Do you see what is wrong with this picture?
Terrence McCoy writes in the Washington Post:
All Jim Cooley wants to do is buy some soda.
“You want to come to Walmart?” he asks his wife.
“No,” Maria says.
“Pretty please?” Jim asks.
“I’m not going to sit there and have the police called on you. I mean, I don’t want to see that crap,” Maria says, knowing what a trip to Walmart means. She knows her 51-year-old husband has two guns inside the house, and this afternoon it won’t be the 9mm, which he straps on with a round in the chamber when grabbing lunch at his favorite fast-food restaurant or visiting a friend’s auto shop. It’ll be the AR-15 semiautomatic rifle, which he brings when going somewhere he thinks is dangerous, like the Atlanta airport, where he’s taken it loaded with a 100-bullet drum, or Walmart, where he thinks crowds could pose easy targets for terrorists.
In a country of relaxing gun laws where it’s now legal to open-carry in 45 states and there are 14.5 million people with carry permits, every day seems to bring a new version of what open carry can mean. In Kentucky, it’s now legal to open-carry in city buildings. In downtown Cleveland, people carried military-style rifles during the Republican National Convention. In Howell, Mich., last month, a father went openly armed to his child’s middle-school orientation. In Mississippi, it’s now legal to open-carry without a permit at all. And in Georgia, which has passed a “guns everywhere” bill and has issued nearly 1 million carry permits, Jim Cooley is staking out his version of what’s acceptable as he keeps pleading with his wife.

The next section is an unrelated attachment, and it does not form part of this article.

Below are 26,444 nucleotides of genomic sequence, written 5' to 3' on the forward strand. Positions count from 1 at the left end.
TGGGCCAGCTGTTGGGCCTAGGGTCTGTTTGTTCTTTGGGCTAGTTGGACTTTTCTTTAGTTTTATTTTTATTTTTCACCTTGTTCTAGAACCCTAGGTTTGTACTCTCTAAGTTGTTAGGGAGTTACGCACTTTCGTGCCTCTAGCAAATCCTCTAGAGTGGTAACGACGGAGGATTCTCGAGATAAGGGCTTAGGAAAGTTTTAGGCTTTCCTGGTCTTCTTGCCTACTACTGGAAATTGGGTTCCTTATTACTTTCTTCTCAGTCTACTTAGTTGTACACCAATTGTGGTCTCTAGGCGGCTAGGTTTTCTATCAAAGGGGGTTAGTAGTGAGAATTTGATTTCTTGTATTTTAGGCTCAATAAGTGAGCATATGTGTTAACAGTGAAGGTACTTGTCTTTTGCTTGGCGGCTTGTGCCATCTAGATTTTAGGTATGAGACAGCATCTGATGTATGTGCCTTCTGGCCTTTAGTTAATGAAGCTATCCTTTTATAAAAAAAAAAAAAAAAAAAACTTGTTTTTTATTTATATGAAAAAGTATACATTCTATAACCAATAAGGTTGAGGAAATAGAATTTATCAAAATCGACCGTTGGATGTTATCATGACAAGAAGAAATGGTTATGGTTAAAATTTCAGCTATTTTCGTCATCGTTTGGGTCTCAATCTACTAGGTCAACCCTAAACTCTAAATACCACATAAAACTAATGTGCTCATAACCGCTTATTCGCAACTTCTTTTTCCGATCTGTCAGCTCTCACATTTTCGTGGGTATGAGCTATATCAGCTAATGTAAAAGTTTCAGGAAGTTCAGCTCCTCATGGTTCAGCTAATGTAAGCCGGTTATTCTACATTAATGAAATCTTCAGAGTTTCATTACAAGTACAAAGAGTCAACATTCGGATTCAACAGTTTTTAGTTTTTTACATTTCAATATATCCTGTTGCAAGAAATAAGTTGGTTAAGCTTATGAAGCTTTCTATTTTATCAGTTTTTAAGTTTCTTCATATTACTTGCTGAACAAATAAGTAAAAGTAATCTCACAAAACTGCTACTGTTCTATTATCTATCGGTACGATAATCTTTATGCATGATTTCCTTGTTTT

“I got to get soda.”
Maria sighs. She worked the night before assembling air-conditioner compressors at a nearby factory, and in a few hours, she knows she’ll have to leave for another third shift.
“Yeah,” she says, giving in. “I might as well get this travesty out of the way.”
“You carrying a big ol’ rifle in the store, scaring the hell out of all the Walmart shoppers.”
“There’s no difference between carrying a rifle and carrying a handgun,” he says.
“You tried that last time, remember?” Maria says, stepping into a pair of flip-flops and running her fingers through her hair. “And what happened? Barrow County sheriffs. Three or four of them.”
“They can’t tell me what and what not to carry,” Jim says. “You know I wouldn’t listen to them anyway.”
“Well, you go one way in the store; I’ll go the other,” Maria says. “Then when they say, ‘Ma’am, do you know this person?’ I’ll say, ‘No, I’ve never seen him before in my life.’ ”
He places a lit cigarette into an ashtray, walks into his bedroom, reaches behind its door, picks up the AR-15, snaps in a magazine with 15 rounds, and slings the rifle around his left shoulder so it rests against his torso.
“Ready?” he asks. . .
The problem is that there is no “good guy” uniform, so when one sees a man in Walmart, tense and on edge and armed with an AR-15, is he a good guy? or is he about to let his rage explode? Perhaps the idea is to require those who are going to massacre some number of civilans to wear some special sort of identifying vest? (Makes as much sense as the way we’re going, with everyone (bad and good) allowed to open carry. At least when it was banned, you knew when you saw a guy with an AR-15 walking down the street, you knew to take cover. Now you in effect have to give him a clear shot at you.